Secret sympathizers

Echocardiography Analysis

I had to get some medical tests yesterday, which took a couple of hours. But the nurses were very smart and interesting, and they were all paying close attention to the healthcare vote.

One of them said, “I just don’t understand how people can have so little empathy.” I told her as a rule, conservatives don’t usually care about something until it affects someone they love.

Another was upset that the Dems “did nothing” to stop it. “What were they going to do?” I said. “The Republicans have a large majority in the House. Besides, they’re going to wrap this around their necks in 2018 and then we can kick them to the curb.” She looked doubtful.

“No, really. They’re counting on the Senate to save them from it actually going into effect.”

Anyway, considering I was getting a bunch of tests, it was a surprisingly pleasant day.

“I hope you don’t have to come back, because I don’t want you to have something wrong, but I hope you come back again so we can talk more about politics,” another nurse said.

See? Not everyone is crazy.

One Response to Secret sympathizers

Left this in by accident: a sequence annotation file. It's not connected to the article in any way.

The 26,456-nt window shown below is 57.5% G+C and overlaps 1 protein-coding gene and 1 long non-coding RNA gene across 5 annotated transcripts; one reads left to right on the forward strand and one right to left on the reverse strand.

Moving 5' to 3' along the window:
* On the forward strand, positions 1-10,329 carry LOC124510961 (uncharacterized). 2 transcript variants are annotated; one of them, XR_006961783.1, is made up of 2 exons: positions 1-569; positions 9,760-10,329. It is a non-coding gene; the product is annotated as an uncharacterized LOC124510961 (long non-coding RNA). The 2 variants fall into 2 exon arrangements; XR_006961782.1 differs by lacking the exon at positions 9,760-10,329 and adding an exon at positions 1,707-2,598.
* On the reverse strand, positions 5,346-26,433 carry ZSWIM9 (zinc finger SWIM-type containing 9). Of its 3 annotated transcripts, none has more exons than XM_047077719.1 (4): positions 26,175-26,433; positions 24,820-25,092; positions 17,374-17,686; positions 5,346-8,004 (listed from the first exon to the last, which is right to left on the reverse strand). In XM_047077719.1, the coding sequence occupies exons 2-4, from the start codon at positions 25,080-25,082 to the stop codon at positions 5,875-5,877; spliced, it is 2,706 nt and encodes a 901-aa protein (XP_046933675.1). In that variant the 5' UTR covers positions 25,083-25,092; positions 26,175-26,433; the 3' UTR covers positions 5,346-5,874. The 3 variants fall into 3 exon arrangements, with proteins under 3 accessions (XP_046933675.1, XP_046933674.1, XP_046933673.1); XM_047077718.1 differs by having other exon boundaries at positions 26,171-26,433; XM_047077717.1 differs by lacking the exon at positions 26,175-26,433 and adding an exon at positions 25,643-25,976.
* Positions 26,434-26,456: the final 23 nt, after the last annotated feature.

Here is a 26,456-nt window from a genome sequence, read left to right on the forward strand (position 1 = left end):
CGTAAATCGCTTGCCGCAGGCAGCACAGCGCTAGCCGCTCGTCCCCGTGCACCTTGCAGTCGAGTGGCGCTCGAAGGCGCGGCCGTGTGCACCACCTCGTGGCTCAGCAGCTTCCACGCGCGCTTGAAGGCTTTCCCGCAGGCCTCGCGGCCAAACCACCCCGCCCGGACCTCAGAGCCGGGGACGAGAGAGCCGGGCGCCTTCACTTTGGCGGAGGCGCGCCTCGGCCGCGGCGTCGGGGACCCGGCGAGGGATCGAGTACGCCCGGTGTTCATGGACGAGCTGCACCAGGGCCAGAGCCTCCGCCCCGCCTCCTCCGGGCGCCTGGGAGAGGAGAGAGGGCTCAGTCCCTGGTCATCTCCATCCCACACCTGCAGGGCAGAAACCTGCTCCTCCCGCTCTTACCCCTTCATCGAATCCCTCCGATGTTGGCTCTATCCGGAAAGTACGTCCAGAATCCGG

1. Doug in Oakland May 5, 2017 at 4:06 pm #

    I actually like going to Highland Hospital because of the staff there. My primary care doctor is there in the Adult Medicine Clinic, and I get my prescriptions filled in the pharmacy there for $1.20 a bottle.
    Being a county hospital, and as they put it “resource of the last resort” they have some of the most capable and compassionate people working there I’ve ever met.
    My speech pathologist’s husband made a movie about it right as the ACA was passing as a part of the PR effort around healthcare for the non-wealthy. It’s called “The Waiting Room” and it revolves around an average day in the Highland ER, and all of the work they do on behalf of the patients that never gets noticed, like the ER doctor sweet talking the neurology department into admitting a stroke victim who came there because the private hospital the ambulance took him to discharged him because he could walk. The doctor tells them on the phone “He’s 40 years old, he’s still got his whole life…”

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